LONDON (Reuters) - Three months into an emerging market rally, investors are still waiting for the uptick in growth and exports needed to keep the rebound from fizzling out.
So far, the rally has been about investment funds re-positioning after long avoiding what are markets with a track record for volatility. Now they are closing their eyes to a dour economic picture and betting long-term valuations are cheap enough to warrant some exposure.
But after a horrific 2015 and a new year meltdown transformed into double-digit returns for bonds year-to-date and an 8 percent gain for emerging equities, evidence of economic recovery remains the missing link (reut.rs/1Rx8jLT)
Bank of America Merrill Lynch is the latest to turn positive, advising clients on Tuesday to “get off the fence” and buy emerging equities.
The big question is whether this can last.
Some reckon not, arguing gains are driven primarily by U.S. Federal Reserve backpedaling on interest rates, giving temporary relief to developing economies by deflating the dollar and spurring a commodity price recovery.
Yet stubbornly weak growth in the developing world will hobble emerging equity markets in time, they argue.
The International Monetary Fund recently cut 2016 growth forecasts for developing countries to 4.1 percent. But for the 19 biggest emerging economies, the average growth rate is worse, standing 1.6 percent above that of developed peers, the narrowest gap in 16 years, according to UBS research.
In 2009, this premium was 7.5 percent, UBS says, noting strong correlation between the growth gap and capital flows to emerging markets.
What’s more, investors have seen this kind of bear market rally before. Morgan Stanley identifies this as the ninth “counter-trend” rally since emerging equities turned negative in late 2010.
“Pretty much every year you get a fairly significant rally in emerging markets. It happened from the start of 2014, and from March 2015 ... The trough-to-peak rally in 2014 was 22.5 percent, and so far this year we have had about 22.5 percent,” said Will Ballard, a fund manager at Aviva Investors.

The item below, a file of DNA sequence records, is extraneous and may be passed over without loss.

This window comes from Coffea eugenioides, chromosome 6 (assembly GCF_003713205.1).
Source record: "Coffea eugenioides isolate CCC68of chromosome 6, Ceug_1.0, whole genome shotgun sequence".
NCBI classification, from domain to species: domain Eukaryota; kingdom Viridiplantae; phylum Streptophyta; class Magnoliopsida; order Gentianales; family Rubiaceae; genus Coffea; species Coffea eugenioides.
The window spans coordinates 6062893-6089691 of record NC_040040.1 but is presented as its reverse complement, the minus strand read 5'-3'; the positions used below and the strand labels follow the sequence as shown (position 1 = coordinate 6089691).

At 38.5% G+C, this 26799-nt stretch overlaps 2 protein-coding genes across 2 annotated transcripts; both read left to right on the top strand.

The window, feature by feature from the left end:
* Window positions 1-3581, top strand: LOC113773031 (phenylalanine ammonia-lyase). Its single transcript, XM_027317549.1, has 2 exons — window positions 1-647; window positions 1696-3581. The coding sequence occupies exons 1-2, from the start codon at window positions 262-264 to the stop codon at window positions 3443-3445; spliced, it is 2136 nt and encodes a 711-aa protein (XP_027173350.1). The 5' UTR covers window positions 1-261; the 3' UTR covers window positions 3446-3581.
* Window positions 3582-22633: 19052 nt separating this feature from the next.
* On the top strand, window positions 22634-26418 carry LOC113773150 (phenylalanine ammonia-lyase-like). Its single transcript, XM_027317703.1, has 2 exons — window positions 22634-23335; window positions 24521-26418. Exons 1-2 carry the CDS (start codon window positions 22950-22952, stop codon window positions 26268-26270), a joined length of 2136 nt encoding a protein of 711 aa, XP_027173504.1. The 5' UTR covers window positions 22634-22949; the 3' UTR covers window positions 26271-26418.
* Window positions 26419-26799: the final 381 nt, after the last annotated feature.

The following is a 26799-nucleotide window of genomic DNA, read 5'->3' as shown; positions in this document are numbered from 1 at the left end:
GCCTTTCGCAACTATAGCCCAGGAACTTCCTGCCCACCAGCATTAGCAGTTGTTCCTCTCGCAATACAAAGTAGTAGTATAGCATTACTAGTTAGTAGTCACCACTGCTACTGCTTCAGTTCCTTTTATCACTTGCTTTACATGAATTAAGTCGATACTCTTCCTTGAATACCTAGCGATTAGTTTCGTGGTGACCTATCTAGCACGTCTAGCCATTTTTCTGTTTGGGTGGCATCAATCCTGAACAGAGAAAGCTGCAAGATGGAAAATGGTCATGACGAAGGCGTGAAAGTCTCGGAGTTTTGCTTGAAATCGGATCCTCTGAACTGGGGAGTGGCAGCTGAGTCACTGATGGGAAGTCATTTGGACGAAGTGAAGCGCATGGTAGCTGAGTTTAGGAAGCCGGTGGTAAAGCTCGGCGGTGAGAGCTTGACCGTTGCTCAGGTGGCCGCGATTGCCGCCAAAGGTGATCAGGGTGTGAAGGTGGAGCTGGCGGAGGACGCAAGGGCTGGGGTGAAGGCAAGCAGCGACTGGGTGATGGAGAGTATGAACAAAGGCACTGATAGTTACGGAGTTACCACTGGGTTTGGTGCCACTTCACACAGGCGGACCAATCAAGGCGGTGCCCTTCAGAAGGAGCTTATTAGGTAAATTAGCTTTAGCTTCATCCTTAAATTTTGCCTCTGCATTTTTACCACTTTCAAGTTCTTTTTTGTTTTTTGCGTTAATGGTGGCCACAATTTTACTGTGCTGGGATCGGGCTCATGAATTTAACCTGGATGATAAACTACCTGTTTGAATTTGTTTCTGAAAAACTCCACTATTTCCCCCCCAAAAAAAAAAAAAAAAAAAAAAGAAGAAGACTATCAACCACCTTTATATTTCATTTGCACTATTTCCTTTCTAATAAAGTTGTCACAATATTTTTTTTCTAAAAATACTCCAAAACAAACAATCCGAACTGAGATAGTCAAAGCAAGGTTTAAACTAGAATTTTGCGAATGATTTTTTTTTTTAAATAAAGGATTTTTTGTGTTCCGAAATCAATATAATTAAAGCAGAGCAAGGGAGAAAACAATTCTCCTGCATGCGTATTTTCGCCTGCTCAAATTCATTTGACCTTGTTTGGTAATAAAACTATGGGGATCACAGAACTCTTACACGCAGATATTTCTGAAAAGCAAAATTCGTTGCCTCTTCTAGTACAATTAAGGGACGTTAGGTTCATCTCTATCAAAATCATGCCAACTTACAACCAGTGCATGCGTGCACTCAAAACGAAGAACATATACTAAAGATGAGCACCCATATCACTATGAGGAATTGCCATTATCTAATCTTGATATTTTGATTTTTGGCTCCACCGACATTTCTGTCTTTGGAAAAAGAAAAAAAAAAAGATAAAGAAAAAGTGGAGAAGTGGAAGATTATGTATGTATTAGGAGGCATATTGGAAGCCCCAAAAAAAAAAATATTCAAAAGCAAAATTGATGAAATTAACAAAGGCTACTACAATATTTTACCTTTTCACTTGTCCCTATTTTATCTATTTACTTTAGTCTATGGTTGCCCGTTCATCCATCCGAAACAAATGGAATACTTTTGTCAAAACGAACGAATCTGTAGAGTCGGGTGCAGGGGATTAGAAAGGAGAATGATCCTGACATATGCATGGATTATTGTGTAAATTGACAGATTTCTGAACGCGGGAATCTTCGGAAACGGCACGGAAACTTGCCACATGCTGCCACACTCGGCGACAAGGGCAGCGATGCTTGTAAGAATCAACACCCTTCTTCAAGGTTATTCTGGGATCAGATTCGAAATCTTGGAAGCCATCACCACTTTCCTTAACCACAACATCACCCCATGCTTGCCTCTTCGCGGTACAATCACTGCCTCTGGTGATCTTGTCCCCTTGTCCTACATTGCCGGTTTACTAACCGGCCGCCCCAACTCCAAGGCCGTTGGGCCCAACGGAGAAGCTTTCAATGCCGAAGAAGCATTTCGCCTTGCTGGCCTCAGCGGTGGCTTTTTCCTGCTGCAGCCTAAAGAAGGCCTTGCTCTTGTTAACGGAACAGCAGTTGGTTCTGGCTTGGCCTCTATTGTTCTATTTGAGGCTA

But there are some positive signs in subsets of the emerging universe. With a basket of countries tracked by the Institute of International Finance, March growth quickened to an eight-month high of 3.3 percent.
The picture on trade, emerging markets’ lifeblood, may also finally be improving - or at least deteriorating at a slower pace. Emerging exports declined 7.2 percent year-on-year in dollar terms in February, the smallest fall in 12 months, Capital Economics estimated.
And although Chinese first quarter economic growth came in at its slowest since 2009 at 6.7 pct, loans, retail sales and industrial output were better than forecast.
“This year’s rally is because of things that didn’t happen. The Chinese economy didn’t fall off a cliff and there hasn’t been an emerging market crisis as people expected,” said William Jackson at Capital Economics.
In the words of UBS analysts, emerging economic data still “fails to back sentiment”, above all on trade. The ratio of global trade growth in volume terms versus economic output averages 1.07 these days, versus 1.6 in the mid-2000s and 2.2 in the 1990s. Slower Chinese and Western demand are to blame.
In dollars, emerging exports are declining by 10 percent annually, they calculate.
“We see this change as structural, and have consistently argued that emerging assets are wrongly assessed as being cheap because this change is not being incorporated into fair value models,” UBS said.
It's mainly the historically low valuations after five years of underperformance that have been luring investors - MSCI's emerging equity index trades at a roughly 25 percent discount to developed peers: link.reuters.com/rut87v
But discounts are narrowing. Brazilian stocks’ 33 percent rally this year leaves them trading at 12 times forward earnings, well above historical averages despite messy domestic politics and an economy shrinking up to 4 percent this year.
“If you look at the underlying state of the economy, it’s in absolutely terrible shape. You’ve seen multiple expansion but there’s no sign that earnings will support that higher multiple,” Aviva’s Ballard said.
Emerging earnings overall are headed for a fifth year in recession, Morgan Stanley says, predicting a 7 percent drop in 2016.
Still, the sector increasingly has fans.
Devan Kaloo, head of emerging equities at Aberdeen Asset Management, says that while EM earnings slipped 3 percent last year in dollar terms, they grew 10 percent in local currency once resource companies are stripped out.
And BAML argues that 40 percent of emerging currencies are at their most competitive levels ever in trade-weighted terms and this should presage at least some export and trade benefits.
It added: “Our analysts are more bullish than... the consensus on emerging earnings growth for the first time in five years.”
Reporting by Sujata Rao; editing by John Stonestreet